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  • Author or Editor: Bastiaan van Diedenhoven x
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Bastiaan van Diedenhoven
and
Brian Cairns

Abstract

We provide a parameterization of the extinction efficiency, single-scattering albedo, and asymmetry parameter of single ice crystals with any combination of particle volume, projected area, component aspect ratio, and crystal distortion at any wavelength between 0.2 and 100 μm. The parameterization is an extension of the one previously published by van Diedenhoven et al. In addition, the parameterized optical properties are integrated over size distributions yielding bulk extinction efficiencies, single-scattering albedos, and asymmetry parameters for large ranges of effective radii, particle component aspect ratios, and crystal distortion values. The parameterization of single-particle optical properties is evaluated with a reference database. The bulk optical properties are evaluated against the ice model selected for the Moderate Resolution Imaging Spectroradiometer (MODIS) collection 6 products, for which accurate optical properties are available. Mean absolute errors in parameterized extinction efficiency, asymmetry parameter, and single-scattering albedo are shown to be 0.0272, 0.008 90, and 0.004 68, respectively, for shortwave wavelengths, while they are 0.0641, 0.0368, and 0.0200 in the longwave. Shortwave and longwave asymmetry parameters and single-scattering albedos are shown to vary strongly with particle component aspect ratio and distortion, resulting in substantial variation in shortwave fluxes, but relatively small variations in longwave cloud emissivity. The parameterization and bulk optical properties are made publicly available.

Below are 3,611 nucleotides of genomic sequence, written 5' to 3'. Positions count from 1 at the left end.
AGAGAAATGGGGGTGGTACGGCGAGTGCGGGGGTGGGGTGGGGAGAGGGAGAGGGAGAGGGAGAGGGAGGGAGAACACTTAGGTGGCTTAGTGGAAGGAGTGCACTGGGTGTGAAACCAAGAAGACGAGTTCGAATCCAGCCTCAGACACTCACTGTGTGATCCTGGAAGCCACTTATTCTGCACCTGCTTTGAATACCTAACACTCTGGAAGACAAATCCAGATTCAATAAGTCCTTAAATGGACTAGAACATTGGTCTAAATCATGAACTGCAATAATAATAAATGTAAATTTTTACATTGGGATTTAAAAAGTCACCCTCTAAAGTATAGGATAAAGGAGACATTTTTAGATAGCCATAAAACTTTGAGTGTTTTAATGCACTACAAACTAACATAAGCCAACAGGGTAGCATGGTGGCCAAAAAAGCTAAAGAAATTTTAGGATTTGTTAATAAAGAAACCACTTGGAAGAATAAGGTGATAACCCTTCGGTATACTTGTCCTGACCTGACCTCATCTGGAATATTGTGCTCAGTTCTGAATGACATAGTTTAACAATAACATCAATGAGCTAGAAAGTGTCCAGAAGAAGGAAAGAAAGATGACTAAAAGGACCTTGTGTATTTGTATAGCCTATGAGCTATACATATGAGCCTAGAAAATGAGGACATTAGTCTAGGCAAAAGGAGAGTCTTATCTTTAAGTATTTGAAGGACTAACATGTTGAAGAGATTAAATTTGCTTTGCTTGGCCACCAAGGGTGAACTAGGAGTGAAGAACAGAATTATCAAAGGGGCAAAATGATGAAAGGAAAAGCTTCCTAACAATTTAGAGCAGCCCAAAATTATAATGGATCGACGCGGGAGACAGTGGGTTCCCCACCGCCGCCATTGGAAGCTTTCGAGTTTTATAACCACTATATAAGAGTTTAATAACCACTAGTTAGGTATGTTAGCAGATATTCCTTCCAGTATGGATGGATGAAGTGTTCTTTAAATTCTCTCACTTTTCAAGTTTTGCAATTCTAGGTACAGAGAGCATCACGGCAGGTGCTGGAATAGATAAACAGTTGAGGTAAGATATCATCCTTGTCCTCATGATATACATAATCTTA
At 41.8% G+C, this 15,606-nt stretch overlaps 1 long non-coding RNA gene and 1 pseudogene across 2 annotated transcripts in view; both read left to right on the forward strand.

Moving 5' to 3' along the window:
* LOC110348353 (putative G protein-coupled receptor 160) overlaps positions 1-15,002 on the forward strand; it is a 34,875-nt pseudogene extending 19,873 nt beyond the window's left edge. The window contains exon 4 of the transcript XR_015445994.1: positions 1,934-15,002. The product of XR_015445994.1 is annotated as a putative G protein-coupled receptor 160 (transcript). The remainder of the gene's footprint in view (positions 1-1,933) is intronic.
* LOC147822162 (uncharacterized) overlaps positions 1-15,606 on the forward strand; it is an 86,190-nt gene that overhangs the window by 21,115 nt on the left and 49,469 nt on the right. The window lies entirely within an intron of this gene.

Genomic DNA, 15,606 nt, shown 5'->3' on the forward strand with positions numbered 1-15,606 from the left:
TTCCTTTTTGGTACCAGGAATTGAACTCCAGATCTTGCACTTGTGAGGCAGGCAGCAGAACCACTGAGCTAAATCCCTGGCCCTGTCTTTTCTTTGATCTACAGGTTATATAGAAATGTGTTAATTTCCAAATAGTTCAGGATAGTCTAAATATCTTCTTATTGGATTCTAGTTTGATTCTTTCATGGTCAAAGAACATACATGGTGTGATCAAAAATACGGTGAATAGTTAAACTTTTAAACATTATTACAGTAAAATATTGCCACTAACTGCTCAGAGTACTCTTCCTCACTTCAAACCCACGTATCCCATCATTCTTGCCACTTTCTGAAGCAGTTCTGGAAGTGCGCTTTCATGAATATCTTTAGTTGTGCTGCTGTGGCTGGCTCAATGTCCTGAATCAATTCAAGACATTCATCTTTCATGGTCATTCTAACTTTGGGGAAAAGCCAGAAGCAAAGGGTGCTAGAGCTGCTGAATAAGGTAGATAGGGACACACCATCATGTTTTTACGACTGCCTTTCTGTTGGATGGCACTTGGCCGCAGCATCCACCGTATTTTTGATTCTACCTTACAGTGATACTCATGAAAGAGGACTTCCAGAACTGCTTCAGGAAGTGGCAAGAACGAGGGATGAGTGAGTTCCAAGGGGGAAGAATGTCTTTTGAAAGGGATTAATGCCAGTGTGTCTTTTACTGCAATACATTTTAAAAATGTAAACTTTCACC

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Bastiaan van Diedenhoven
,
Ann M. Fridlind
, and
Andrew S. Ackerman

Abstract

Lidar measurements obtained during the Surface Heat Budget of the Arctic Ocean (SHEBA) experiment under a mixed-phase stratus cloud that was lightly precipitating ice show a range of surprisingly low depolarization ratios (4%–23%), despite an absence of cloud droplets there. These depolarization ratios are much lower than the range of theoretical values obtained for various ice habits. The depolarization ratios correlate well with radar reflectivity, suggesting that the variation in depolarization ratios results from variations in ice water content, rather than variation in ice habits or orientation. By calculating lidar depolarization based on (i) large-eddy simulations and (ii) in situ ice size distribution measurements, it is shown that the presence of humidified aerosol particles in addition to the ice precipitation can explain the distribution and vertical profile of the observed depolarization ratios, although uncertainties related to the aerosol size distributions are substantial. These calculations show that humidified aerosol must be taken into account when interpreting lidar depolarization measurements for cloud and precipitation phase discrimination or ice habit classification, at least under conditions similar to those observed during SHEBA.

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Bastiaan van Diedenhoven
,
Andrew S. Ackerman
,
Brian Cairns
, and
Ann M. Fridlind

Abstract